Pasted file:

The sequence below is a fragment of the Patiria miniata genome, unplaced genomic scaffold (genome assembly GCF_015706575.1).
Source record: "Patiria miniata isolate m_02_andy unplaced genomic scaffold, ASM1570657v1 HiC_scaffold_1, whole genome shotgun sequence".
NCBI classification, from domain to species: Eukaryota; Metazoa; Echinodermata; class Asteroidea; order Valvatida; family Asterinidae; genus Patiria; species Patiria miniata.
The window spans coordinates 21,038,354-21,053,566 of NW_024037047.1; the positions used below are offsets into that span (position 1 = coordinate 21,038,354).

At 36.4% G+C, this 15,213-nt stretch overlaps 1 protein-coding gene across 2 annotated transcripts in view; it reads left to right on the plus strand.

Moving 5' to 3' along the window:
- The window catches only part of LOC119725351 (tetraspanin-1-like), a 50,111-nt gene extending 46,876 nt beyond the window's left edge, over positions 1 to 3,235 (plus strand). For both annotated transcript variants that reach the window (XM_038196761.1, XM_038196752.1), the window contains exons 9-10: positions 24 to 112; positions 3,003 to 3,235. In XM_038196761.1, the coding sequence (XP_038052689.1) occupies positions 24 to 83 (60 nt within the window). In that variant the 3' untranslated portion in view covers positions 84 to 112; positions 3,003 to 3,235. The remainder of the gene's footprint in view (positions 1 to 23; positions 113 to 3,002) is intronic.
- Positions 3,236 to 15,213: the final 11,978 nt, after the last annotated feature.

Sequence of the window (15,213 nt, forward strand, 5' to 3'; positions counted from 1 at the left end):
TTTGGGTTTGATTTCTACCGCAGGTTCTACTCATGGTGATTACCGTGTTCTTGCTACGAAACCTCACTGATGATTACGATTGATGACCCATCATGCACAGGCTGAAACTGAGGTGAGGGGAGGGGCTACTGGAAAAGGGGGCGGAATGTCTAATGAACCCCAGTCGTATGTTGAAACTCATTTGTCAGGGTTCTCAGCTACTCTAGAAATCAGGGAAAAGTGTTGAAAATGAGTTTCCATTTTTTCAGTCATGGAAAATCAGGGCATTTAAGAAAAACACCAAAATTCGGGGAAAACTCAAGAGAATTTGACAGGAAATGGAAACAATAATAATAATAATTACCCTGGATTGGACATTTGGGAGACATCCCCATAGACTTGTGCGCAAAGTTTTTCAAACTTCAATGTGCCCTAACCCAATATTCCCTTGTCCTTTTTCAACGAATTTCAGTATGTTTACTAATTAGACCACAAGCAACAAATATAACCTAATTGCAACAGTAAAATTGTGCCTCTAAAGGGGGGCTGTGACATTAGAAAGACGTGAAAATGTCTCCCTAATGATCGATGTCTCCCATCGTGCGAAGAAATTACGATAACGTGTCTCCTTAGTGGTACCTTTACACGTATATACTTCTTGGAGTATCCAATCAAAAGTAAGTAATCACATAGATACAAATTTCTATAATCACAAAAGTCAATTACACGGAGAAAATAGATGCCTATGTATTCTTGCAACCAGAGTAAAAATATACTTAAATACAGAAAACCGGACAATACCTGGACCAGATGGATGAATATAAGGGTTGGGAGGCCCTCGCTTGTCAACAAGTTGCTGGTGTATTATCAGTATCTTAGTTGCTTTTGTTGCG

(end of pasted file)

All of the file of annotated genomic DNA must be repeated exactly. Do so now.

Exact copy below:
The sequence below is a fragment of the Patiria miniata genome, unplaced genomic scaffold (genome assembly GCF_015706575.1).
Source record: "Patiria miniata isolate m_02_andy unplaced genomic scaffold, ASM1570657v1 HiC_scaffold_1, whole genome shotgun sequence".
NCBI classification, from domain to species: Eukaryota; Metazoa; Echinodermata; class Asteroidea; order Valvatida; family Asterinidae; genus Patiria; species Patiria miniata.
The window spans coordinates 21,038,354-21,053,566 of NW_024037047.1; the positions used below are offsets into that span (position 1 = coordinate 21,038,354).

At 36.4% G+C, this 15,213-nt stretch overlaps 1 protein-coding gene across 2 annotated transcripts in view; it reads left to right on the plus strand.

Moving 5' to 3' along the window:
- The window catches only part of LOC119725351 (tetraspanin-1-like), a 50,111-nt gene extending 46,876 nt beyond the window's left edge, over positions 1 to 3,235 (plus strand). For both annotated transcript variants that reach the window (XM_038196761.1, XM_038196752.1), the window contains exons 9-10: positions 24 to 112; positions 3,003 to 3,235. In XM_038196761.1, the coding sequence (XP_038052689.1) occupies positions 24 to 83 (60 nt within the window). In that variant the 3' untranslated portion in view covers positions 84 to 112; positions 3,003 to 3,235. The remainder of the gene's footprint in view (positions 1 to 23; positions 113 to 3,002) is intronic.
- Positions 3,236 to 15,213: the final 11,978 nt, after the last annotated feature.

Sequence of the window (15,213 nt, forward strand, 5' to 3'; positions counted from 1 at the left end):
TTTGGGTTTGATTTCTACCGCAGGTTCTACTCATGGTGATTACCGTGTTCTTGCTACGAAACCTCACTGATGATTACGATTGATGACCCATCATGCACAGGCTGAAACTGAGGTGAGGGGAGGGGCTACTGGAAAAGGGGGCGGAATGTCTAATGAACCCCAGTCGTATGTTGAAACTCATTTGTCAGGGTTCTCAGCTACTCTAGAAATCAGGGAAAAGTGTTGAAAATGAGTTTCCATTTTTTCAGTCATGGAAAATCAGGGCATTTAAGAAAAACACCAAAATTCGGGGAAAACTCAAGAGAATTTGACAGGAAATGGAAACAATAATAATAATAATTACCCTGGATTGGACATTTGGGAGACATCCCCATAGACTTGTGCGCAAAGTTTTTCAAACTTCAATGTGCCCTAACCCAATATTCCCTTGTCCTTTTTCAACGAATTTCAGTATGTTTACTAATTAGACCACAAGCAACAAATATAACCTAATTGCAACAGTAAAATTGTGCCTCTAAAGGGGGGCTGTGACATTAGAAAGACGTGAAAATGTCTCCCTAATGATCGATGTCTCCCATCGTGCGAAGAAATTACGATAACGTGTCTCCTTAGTGGTACCTTTACACGTATATACTTCTTGGAGTATCCAATCAAAAGTAAGTAATCACATAGATACAAATTTCTATAATCACAAAAGTCAATTACACGGAGAAAATAGATGCCTATGTATTCTTGCAACCAGAGTAAAAATATACTTAAATACAGAAAACCGGACAATACCTGGACCAGATGGATGAATATAAGGGTTGGGAGGCCCTCGCTTGTCAACAAGTTGCTGGTGTATTATCAGTATCTTAGTTGCTTTTGTTGCG